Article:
From a basement batch of home brew to the commercial kettles of your local brewery, the rules and chemistry of brewing hold true for anyone cooking up a craft beer.

Southwest News Media stepped behind the scenes at Spring Park's Back Channel Brew Company and Minnetonka's Unmapped Brewing to learn how grain, yeast and water turn into your favorite after-work drink.

Anyone can brew

Mat "Olie" Olson, Back Channel's co-founder and brewer, and Marc Makarem, head brewer, are the driving force behind Back Channel's brews, and Derek Allmendinger is head brewer at Unmapped. Many commercial brewers, including Makarem and Allmendinger, started brewing with a kit in their own backyard.

What appealed to Allmendinger, who began brewing in 2005, was creating the craft drinks he enjoyed. For Makarem, it was the ability to experiment with new flavors.

"The thing that got me was being able to control what I'm making," Makarem said.

He recommends reading "The Complete Joy of Homebrewing" by Charlie Papazian or visiting howtobrew.com before starting with a home brewing kit, which starts buyers off with every component they need to start brewing. But in the end, experience is the best teacher.

"At the end of the day, it doesn't matter how much you read about it, you've got to do it," Makarem said.

Know your ingredients

Grains have names like Special B and Chocolate Malt and deliver notes of cherry, plum and chocolate. Makarem has spent hours tasting samples in grain rooms, seeking flavors that will turn out well in the final product. 

"If you taste it in the grain beforehand, you'll taste it in the brew," he said.

Recipes can take up to 1,100 pounds of grain, which is cracked open in a grain belt, exposing the enzymes that will break the grain down in to sugar, Allmendinger said. He uses city water in his brews, which is packed with minerals like calcium and magnesium. Makarem and Olson pump their water through a reverse osmosis machine and add various amounts of city water back in to control the hardness of the water. Both methods make great beer, Allmendinger said.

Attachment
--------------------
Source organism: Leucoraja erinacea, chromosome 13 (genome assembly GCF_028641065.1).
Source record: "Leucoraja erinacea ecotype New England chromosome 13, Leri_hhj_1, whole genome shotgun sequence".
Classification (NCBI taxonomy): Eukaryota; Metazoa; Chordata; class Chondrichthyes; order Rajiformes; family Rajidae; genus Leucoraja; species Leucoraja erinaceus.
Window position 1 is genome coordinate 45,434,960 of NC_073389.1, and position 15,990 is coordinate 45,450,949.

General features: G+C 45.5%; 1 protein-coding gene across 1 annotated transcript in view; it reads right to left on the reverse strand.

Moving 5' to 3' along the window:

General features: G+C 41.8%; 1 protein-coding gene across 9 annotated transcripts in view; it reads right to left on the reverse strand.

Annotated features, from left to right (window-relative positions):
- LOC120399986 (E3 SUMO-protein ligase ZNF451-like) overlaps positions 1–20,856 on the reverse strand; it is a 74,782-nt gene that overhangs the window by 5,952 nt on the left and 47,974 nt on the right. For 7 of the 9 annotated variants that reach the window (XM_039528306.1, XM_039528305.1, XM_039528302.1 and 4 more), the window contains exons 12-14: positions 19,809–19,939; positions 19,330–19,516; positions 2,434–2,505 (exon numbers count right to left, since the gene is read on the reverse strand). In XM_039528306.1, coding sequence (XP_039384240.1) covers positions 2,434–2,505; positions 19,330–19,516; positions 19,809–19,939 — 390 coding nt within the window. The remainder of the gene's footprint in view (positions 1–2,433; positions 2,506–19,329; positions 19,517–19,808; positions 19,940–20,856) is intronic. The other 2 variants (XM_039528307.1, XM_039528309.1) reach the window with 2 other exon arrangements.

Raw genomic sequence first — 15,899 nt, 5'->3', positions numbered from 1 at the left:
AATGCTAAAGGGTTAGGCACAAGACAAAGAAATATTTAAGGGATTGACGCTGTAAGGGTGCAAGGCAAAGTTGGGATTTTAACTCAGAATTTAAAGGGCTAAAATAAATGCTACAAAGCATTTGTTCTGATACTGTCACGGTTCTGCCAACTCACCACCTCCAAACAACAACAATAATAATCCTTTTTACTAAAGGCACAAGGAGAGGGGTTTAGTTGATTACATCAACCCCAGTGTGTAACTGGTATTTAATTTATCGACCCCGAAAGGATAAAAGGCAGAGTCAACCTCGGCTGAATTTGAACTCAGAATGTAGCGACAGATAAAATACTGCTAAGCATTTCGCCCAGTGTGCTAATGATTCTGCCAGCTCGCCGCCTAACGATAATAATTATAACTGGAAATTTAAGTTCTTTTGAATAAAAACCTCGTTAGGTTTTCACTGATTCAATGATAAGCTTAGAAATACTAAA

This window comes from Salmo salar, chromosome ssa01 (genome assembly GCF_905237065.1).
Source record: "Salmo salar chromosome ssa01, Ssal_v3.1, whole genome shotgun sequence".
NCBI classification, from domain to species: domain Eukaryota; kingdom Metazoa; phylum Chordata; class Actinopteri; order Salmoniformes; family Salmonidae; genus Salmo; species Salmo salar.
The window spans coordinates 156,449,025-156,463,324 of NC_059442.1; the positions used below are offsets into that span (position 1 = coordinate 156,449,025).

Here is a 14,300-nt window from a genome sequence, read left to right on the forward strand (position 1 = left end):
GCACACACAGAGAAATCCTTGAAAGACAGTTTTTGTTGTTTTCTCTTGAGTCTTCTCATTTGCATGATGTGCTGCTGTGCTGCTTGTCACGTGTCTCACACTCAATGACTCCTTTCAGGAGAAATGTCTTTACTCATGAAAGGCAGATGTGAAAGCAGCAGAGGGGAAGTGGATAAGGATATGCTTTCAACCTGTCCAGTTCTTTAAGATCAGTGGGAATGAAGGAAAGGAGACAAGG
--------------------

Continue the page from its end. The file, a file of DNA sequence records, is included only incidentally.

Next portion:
"As long as you know the existing chemistry, you can work with it," he said.

The mixture of water and crushed grain, called a mash, boils for around an hour before the liquid, called a "wort," is drained out, ready to ferment into beer. At Back Channel, the remaining soggy grain is given to a local farmer, who uses it to feed his pigs and cattle, Olson said. 

Turn on the heat

Contamination is the specter that lurks for a novice brewer, ready to infect a fermenting batch that hasn't been properly sterilized.

"It's easy to happen if you don't have the processes down," Makarem said. 

Every commercial brewer thoroughly sterilizes every piece of equipment after it's been used to prevent contamination by unwanted bacteria. Makarem boils the wort for anywhere from 90 minutes to eight hours, which sterilizes it, removes the wort's dimethyl sulfide, which would make the beer taste like "celery or corn," Makarem said, and removes excess bitterness from hops, which are in every beer.

Boiling also means it's time for hops. Adding them at the end of the process allows the hops' flavorful oils to permeate the brew, while adding them at beginning of the boil emphasizes bitterness, which can balance out a sweeter brew. Hops growers are always churning out new varieties with innovative flavor profiles, Allmendinger said, to keep up with the demand for new beers.